Bipartisan House coalition urges budget leaders to fund PILT
Nearly four dozen House lawmakers yesterday urged budget leaders to provide full funding to rural counties that contain large amounts of federal lands.
Lawmakers from both parties said the annual funding known as payments in lieu of taxes (PILT) is critical for counties to fund services including law enforcement, infrastructure and education.
Since PILT payments began in 1977, the Interior Department has disbursed more than $6 billion to nearly 2,000 counties. But the final authorized payments went out in June.
The program is designated to compensate counties with large tracts of nontaxable federal lands, mostly in the West.
"The inability for counties to collect these local taxes on the extensive acreage of federal lands in their jurisdictions poses a significant burden, especially when counties often provide critical services on these very lands," said the letter signed by 47 lawmakers to Budget Committee chairs and ranking members in the House and Senate.
Congress in 2008 authorized five years of full mandatory PILT payments, and in summer 2012 it extended those payments for an additional year as part of a transportation authorization package.
Congress must act to authorize next year's payments. A continuing resolution would offer no funding.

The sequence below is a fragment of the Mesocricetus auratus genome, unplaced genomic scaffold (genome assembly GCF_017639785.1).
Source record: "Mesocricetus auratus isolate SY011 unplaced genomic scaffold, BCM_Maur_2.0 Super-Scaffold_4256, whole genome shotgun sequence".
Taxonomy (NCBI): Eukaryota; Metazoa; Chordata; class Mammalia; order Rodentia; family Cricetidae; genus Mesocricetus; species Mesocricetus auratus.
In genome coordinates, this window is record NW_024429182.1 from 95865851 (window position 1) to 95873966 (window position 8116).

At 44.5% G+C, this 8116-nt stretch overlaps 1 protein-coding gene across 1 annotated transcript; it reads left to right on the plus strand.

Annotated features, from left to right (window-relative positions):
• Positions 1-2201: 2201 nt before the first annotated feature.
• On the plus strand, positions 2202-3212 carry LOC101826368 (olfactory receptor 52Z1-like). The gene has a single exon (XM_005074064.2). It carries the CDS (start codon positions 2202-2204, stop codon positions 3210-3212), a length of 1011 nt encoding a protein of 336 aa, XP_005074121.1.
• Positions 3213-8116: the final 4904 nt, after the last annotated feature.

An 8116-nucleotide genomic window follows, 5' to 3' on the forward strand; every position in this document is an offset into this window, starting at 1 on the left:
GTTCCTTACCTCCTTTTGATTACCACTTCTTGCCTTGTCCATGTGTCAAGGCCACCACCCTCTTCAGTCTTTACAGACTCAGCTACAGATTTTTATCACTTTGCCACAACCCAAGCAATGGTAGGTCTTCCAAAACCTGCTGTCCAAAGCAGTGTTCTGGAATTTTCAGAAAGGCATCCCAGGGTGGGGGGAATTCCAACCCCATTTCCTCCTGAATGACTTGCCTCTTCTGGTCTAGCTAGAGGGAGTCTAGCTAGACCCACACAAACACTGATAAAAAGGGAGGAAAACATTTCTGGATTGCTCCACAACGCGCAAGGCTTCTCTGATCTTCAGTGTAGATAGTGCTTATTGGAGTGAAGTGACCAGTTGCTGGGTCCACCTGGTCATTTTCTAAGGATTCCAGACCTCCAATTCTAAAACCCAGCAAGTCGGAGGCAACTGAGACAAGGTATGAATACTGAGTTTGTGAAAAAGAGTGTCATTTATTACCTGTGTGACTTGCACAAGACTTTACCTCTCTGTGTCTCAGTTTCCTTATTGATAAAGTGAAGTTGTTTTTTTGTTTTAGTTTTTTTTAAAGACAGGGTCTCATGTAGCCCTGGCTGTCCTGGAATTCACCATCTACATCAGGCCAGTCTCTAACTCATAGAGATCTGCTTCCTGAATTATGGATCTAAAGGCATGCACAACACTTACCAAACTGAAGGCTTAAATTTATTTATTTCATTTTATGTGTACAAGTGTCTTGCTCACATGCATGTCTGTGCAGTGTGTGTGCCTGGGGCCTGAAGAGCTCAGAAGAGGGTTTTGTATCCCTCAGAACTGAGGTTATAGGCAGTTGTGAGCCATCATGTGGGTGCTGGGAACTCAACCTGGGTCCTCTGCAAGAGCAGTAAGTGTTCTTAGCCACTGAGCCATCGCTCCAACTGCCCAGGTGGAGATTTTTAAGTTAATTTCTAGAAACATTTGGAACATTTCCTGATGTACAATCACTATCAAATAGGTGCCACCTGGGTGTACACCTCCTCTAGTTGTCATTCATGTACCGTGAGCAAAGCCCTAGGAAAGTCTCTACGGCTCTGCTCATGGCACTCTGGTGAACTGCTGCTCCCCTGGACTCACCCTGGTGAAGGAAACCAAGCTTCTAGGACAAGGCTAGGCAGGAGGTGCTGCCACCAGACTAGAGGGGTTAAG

"Counties have already begun budgeting for Fiscal Year 2014 and without action from Congress, many will be forced to cut important services and implement budget contingency plans," said the letter spearheaded by Rep. Scott Tipton (R-Colo.). "We urge you to end this uncertainty and prevent further disruption to critical local government operations by providing full-funding for the PILT program."
Signatories to the letter included high-ranking House Republicans Greg Walden of Oregon and Cathy McMorris Rodgers of Washington, as well as Rep. Peter DeFazio of Oregon, the top ranking Democrat on the Natural Resources Committee.
Interior in June disbursed $421.7 million in PILT payments, which was reduced by $21.5 million due to sequestration. Allocations are based on the number of acres of federal entitlement land and population, in addition to previous federal revenue sharing payments.
A lapse in PILT payments could force counties to demand that federal lands be managed for greater mineral development to help make up for lost funding.
A similar federal revenue sharing program, Secure Rural Schools, was recently extended for a year as part of an unrelated helium bill passed by Congress. But that program has technically already expired, too, with final payments going out in early 2014.
House Appropriations Chairman Hal Rogers (R-Ky.) yesterday raised the prospect of another stopgap continuing resolution in mid-January that could give leaders in both chambers a chance to set new funding levels for discretionary agencies such as Interior (E&ENews PM, Nov. 21).
It is unclear whether lawmakers will address PILT separately.